Zeppelin Winery Alicante Bouschet ‘Cayuthulu’, Paso Robles, 2013, around $30:
I trust Stillman’s claim that his Pinot is not adulterated because he has no qualms about admitting that this wine—despite being from an unusually high-yielding red—is 20% Zinfandel. Alicante’s history in the United States is often linked to Prohibition; the grape’s thick skins offered a natural resistance to rot, and so proved to be an ideal variety to survive train trips from California to the East Coast. As a stand alone, it may be a bit character-free, but brother, is it color-dense: I held a glass up to the noontime sun and it could have doubled as a safety device for viewing a solar eclipse.
The nose is rich with chocolate dust and Damson plum, with a bit of spice and pepper. How much the Zin brings to the party is unknown—the grape is hard to locate outside of blends. The palate offers a yin and yang effect, sweet fruit up front, tart cherry in the middle, dry tannin at the end, finishing with the re-emergence of fresh bell/jalapeño pepper during the finale which (to my tastes) manages to come across as intriguing rather than vegetal.
Zeppelin Winery Vermentino ‘Fliegentraum’, Paso Robles, 2013, about $25:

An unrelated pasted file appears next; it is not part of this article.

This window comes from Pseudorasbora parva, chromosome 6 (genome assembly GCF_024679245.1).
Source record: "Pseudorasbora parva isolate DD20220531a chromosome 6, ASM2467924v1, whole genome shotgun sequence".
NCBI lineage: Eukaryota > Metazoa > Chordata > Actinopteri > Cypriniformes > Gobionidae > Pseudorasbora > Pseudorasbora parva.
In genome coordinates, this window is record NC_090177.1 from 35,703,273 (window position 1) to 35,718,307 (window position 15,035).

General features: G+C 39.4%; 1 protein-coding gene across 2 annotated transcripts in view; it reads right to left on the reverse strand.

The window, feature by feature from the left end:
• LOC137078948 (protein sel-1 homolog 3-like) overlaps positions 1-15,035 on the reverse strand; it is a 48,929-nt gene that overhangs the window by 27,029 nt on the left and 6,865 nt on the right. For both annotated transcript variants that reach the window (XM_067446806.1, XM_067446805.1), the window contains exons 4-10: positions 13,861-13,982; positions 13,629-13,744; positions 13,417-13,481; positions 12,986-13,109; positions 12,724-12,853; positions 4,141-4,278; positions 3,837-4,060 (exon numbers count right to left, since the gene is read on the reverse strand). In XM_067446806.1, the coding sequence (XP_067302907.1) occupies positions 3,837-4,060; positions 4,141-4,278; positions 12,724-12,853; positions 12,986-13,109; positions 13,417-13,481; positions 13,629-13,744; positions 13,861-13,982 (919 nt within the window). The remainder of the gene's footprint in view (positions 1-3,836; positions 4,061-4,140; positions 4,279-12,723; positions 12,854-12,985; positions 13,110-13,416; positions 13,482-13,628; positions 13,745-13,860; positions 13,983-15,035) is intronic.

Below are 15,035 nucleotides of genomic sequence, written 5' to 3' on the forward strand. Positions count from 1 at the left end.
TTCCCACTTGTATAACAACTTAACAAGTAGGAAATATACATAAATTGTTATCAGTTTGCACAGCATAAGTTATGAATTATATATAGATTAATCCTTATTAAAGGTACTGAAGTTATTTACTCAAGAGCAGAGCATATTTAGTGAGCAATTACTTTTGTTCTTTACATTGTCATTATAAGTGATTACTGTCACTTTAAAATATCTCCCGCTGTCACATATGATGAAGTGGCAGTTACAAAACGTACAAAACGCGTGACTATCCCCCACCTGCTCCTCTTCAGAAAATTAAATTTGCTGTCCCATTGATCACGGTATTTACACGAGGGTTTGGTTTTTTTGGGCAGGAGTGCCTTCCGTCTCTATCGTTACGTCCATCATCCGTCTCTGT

Key to understanding Stillman Brown is getting to the root of his obsession with zeppelins, Elvis Presley, the German language and the aforementioned tentacle-deity which he renamed as a Cayucos wine pun—and once you do, please clue me in.
In the meantime, I am happily snorting a noseful of Vermentino.
The name Fliegentraum is (I think) a reference to those elemental flight dreams that Freud found to be based on a particular German vulgarity providing an association between birds and sex: “We shall also not be surprised to hear that this or that dreamer is always very proud of his ability to fly.” The Material of Dreams, p. 239.
Vermentino, a grape that produces basic, mineral-laden wines in Liguria and Sardinia, thrives in the dry, limestone soils of Paso Robles, where it takes on a Pinot Gris-like richness. Even so, in all of California, there are probably less than a hundred acres planted, which is shame, because it makes a lovely, luscious glassful. The bouquet of this one is filled with pear syrup, bright floral whiffs and some tropical fruits poking through a wash of sweet citrus. It stays ripe and fleshy on the palate, adding a dimension of viscosity that fills the mouth and lingers with notes of peach and pink grapefruit.
All three wines are beautiful examples of the extreme day/night temperature swings throughout the region, preserving the acids while an extended growing season sweetens the pot, allowing certain varietals with an otherwise meh resume to find strength and purpose in Paso—much as Cthulhu did in the Lovecraftian pantheon, much as Elvis did when he moved to Memphis, much as the Hindenburg did when it rose to heights above Lake Constance in Friedrichshafen, much as young Adolf Schicklgruber did upon his early release from Landsberg Prison.
This may mean nothing to you, but I assure you, it pleases young Master Brown, which is, after all, my noble obligation to ensure future lawn privileges.